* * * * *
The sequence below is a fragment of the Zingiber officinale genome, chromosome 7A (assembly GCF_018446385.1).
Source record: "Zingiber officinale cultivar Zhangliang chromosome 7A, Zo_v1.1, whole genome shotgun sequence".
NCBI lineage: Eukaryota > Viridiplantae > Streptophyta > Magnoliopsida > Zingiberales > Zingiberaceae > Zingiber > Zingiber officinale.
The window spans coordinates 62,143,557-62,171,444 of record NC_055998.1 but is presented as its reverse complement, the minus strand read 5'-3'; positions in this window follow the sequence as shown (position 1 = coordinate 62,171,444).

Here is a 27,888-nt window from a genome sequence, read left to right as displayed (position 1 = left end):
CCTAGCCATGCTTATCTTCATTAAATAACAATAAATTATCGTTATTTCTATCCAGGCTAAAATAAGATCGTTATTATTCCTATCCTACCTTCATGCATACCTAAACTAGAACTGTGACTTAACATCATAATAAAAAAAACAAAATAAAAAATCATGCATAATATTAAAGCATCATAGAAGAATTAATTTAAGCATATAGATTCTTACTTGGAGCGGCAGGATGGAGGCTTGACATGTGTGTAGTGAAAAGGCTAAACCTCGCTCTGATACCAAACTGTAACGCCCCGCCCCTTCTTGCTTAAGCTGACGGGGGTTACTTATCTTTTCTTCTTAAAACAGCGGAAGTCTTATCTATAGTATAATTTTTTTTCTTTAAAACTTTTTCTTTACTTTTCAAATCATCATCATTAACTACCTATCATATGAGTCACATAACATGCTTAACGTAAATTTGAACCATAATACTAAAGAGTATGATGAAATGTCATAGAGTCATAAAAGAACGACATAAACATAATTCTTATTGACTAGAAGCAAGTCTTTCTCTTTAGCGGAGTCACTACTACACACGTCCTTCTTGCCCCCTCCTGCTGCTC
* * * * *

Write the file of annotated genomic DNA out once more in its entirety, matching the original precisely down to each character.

The sequence below is a fragment of the Zingiber officinale genome, chromosome 7A (assembly GCF_018446385.1).
Source record: "Zingiber officinale cultivar Zhangliang chromosome 7A, Zo_v1.1, whole genome shotgun sequence".
NCBI lineage: Eukaryota > Viridiplantae > Streptophyta > Magnoliopsida > Zingiberales > Zingiberaceae > Zingiber > Zingiber officinale.
The window spans coordinates 62,143,557-62,171,444 of record NC_055998.1 but is presented as its reverse complement, the minus strand read 5'-3'; positions in this window follow the sequence as shown (position 1 = coordinate 62,171,444).

Here is a 27,888-nt window from a genome sequence, read left to right as displayed (position 1 = left end):
CCTAGCCATGCTTATCTTCATTAAATAACAATAAATTATCGTTATTTCTATCCAGGCTAAAATAAGATCGTTATTATTCCTATCCTACCTTCATGCATACCTAAACTAGAACTGTGACTTAACATCATAATAAAAAAAACAAAATAAAAAATCATGCATAATATTAAAGCATCATAGAAGAATTAATTTAAGCATATAGATTCTTACTTGGAGCGGCAGGATGGAGGCTTGACATGTGTGTAGTGAAAAGGCTAAACCTCGCTCTGATACCAAACTGTAACGCCCCGCCCCTTCTTGCTTAAGCTGACGGGGGTTACTTATCTTTTCTTCTTAAAACAGCGGAAGTCTTATCTATAGTATAATTTTTTTTCTTTAAAACTTTTTCTTTACTTTTCAAATCATCATCATTAACTACCTATCATATGAGTCACATAACATGCTTAACGTAAATTTGAACCATAATACTAAAGAGTATGATGAAATGTCATAGAGTCATAAAAGAACGACATAAACATAATTCTTATTGACTAGAAGCAAGTCTTTCTCTTTAGCGGAGTCACTACTACACACGTCCTTCTTGCCCCCTCCTGCTGCTC